The second type of land is the pine land, mostly covered with Pinus EUiottii. It is similar to the provision land or pine-barren land of the Bahamas. It is a limestone ridge between the Everglades and the seashore. Although there are sandy swales and considerable sand mixed with the rock, its main fault is a scarcity of workable soil in proportion to the area. In places there are almost bare rocky reefs. Dynamite is extensively used in making tree holes and breaking the hard surface rock. This rocky soil is difficult to cultivate. It is seldom that plows or harrows can be used. In places this limestone has disintegrated into a yellowish and reddish marl. Land with loose, porous rock and plenty of reddish marl or yellow soil close to the surface is excellent for the pomelo. On both the pine and glade land large quantities of commercial fertilizer are used.

The third type of land is hammock. It is covered and enriched by a dense growth of tropical hard woods. It may be found here and there on the mainland, and covers the keys. It is naturally fertile. On this land pineapples and limes are extensively produced. Also, such fruits as sapodillas, dwarf bananas and sugar-apples thrive. On the hammock land the rank growth of tropical weeds is troublesome.

The climate is practically free from frost, the

water-table is near the surface, and irrigation, although helpful, is not necessary.

Domestic animals do not thrive in this region, except poultry, although velvet beans, cowpeas and other legumes, chufas, kafir corn, cassava and other food materials grow well. Compared with the North or Cuba, the pasturage is poor, and flies and other insect pests are at times troublesome.

The chief advantages of the region are, first, its unsurpassed climate in winter, and second, its important geographical location. The keys are unique in that they are of coral formation and capable of producing the same fruits and vegetables that are produced elsewhere on coral islands in the tropics, in addition to what the sea yields in the way of wrecks, sponges and fishes. This region has been hampered by a lack of competition in transportation. The Florida East Coast Railroad has had the development of the region under its control, and, although much more might have been accomplished had it acted on a more liberal basis, nevertheless without it the region would still be, no doubt, unsettled and practically unexplored. This railroad is being extended across the keys to Key West, a gigantic engineering project. The channel from Miami to the sea is almost completed, so that both rail and water transit will soon be available to the whole region. Lines run direct from Miami to Cuba and Nassau, and Key West is a great entrepot.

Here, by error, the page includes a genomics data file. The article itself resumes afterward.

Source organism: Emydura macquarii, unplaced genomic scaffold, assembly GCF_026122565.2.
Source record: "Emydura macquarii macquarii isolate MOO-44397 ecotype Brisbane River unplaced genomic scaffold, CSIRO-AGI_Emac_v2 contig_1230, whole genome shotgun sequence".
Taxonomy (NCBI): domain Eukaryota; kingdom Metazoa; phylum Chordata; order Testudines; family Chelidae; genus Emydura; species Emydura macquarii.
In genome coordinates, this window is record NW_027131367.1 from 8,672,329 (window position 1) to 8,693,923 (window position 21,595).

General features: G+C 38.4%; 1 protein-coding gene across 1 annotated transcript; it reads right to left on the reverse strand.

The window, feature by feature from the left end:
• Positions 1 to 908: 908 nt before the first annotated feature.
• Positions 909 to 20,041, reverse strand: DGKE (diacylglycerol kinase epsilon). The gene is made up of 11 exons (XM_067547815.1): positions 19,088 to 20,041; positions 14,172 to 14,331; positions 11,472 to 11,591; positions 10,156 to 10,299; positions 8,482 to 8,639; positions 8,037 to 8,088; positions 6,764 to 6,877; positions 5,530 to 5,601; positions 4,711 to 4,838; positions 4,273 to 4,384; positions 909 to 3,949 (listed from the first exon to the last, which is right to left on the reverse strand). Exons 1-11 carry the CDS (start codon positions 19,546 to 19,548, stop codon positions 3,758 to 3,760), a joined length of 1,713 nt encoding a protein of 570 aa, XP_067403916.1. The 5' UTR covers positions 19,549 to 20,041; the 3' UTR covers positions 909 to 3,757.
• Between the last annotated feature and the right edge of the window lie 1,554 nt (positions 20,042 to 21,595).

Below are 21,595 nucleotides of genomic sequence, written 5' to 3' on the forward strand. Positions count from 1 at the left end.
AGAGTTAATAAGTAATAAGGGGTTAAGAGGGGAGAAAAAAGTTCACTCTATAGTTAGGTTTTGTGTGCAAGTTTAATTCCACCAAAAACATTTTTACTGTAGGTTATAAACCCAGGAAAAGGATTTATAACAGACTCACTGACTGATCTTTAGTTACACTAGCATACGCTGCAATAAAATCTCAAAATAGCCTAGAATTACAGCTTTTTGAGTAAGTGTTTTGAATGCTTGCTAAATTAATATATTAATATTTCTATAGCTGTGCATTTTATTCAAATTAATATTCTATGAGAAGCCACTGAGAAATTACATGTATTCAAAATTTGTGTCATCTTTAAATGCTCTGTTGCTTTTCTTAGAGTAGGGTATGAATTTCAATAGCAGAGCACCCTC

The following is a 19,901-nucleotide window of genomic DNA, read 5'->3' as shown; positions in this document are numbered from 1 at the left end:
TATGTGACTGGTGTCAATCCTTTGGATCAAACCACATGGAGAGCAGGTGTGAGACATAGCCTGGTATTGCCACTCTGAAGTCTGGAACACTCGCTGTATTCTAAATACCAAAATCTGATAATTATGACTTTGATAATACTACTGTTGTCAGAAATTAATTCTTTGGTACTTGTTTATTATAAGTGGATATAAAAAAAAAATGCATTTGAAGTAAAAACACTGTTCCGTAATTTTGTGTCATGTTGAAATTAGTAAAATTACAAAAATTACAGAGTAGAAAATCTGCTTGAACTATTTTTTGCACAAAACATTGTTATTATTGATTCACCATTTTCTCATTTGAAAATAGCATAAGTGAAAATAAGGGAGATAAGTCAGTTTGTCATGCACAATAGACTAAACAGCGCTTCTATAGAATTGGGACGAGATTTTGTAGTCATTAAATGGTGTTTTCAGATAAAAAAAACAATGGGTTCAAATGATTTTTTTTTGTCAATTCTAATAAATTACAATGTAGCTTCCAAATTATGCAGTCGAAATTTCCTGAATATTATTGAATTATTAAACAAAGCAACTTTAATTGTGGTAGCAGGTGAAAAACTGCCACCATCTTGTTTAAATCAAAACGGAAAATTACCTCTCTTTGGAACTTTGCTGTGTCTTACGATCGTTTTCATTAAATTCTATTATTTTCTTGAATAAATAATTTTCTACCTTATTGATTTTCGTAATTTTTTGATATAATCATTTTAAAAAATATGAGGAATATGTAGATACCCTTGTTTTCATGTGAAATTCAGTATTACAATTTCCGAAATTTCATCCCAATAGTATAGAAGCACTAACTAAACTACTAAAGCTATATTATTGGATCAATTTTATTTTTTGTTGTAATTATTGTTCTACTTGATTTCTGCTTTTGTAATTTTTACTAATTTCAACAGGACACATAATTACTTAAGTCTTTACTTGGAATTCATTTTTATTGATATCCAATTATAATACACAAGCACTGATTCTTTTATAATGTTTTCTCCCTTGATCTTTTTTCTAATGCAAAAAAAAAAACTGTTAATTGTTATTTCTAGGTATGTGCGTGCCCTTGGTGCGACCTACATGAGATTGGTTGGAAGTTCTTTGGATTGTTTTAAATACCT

The population consists of a large proportion of northern people, of "crackers" from up the state, and of "conchs" from the Bahamas, with a fair

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sprinkling of people from all parts of the world. The workmen are mainly Bahama negroes. Being accustomed to planting with a crowbar and weeding with a machete in their native land, they are good workmen, especially on the keys.

The keys, although highly productive, suffer in consequence of strong ocean winds, lack of fresh water from wells, and mosquitoes during the summer while lime and pineapple pickings are in progress.

The line of future development would seem to be in reclaiming flooded lands for vegetables and perhaps sugarcane; the utilization of that part of the pine lands best suited to the pomelo, and a more careful cultivation of limes, pineapples and other choice tropical fruits on the keys. The northern taste must develop, also, to provide a market. No doubt the sisal and other fiber plants may be successfully grown on the rockiest land. In time, Red Ceylon and Peen-to peaches,


Fig. 52. Drilling hole for tree planting In soft rock on the coast of southeastern Florida.

choice grapes, vanilla, coffee, ceriman, kumquats, loquats, Surinam cherries, carissa and other choice tropical fruits and vegetables may be profitably grown in small quantities. Among the native trees there are many of value, such as mahogany, mastic and coccoloba. Both Miami and Key West are rapidly becoming great tourist as well as industrial centers, so that there is an ever-increasing local demand. A large quantity of fruit is now being used by canning and jelly factories.

Much of this territory is virgin and new, in fact, unexplored. It is awaiting people with capital and enterprise. The tide of immigration to the South is moving swifter every season. It is impossible to predict the future of such a vast territory, with such peculiar and unique conditions. In no place known to me do plants respond so quickly to touches of attention, or fail so quickly if neglected.

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ALABAMA. (By J. F. Duggar.) Agriculture is the leading industry of Alabama. Cotton is the chief product and the only sale crop on the majority of farms. Cotton and corn are produced in every county, as are also the usual vegetables and fruits of a temperate climate.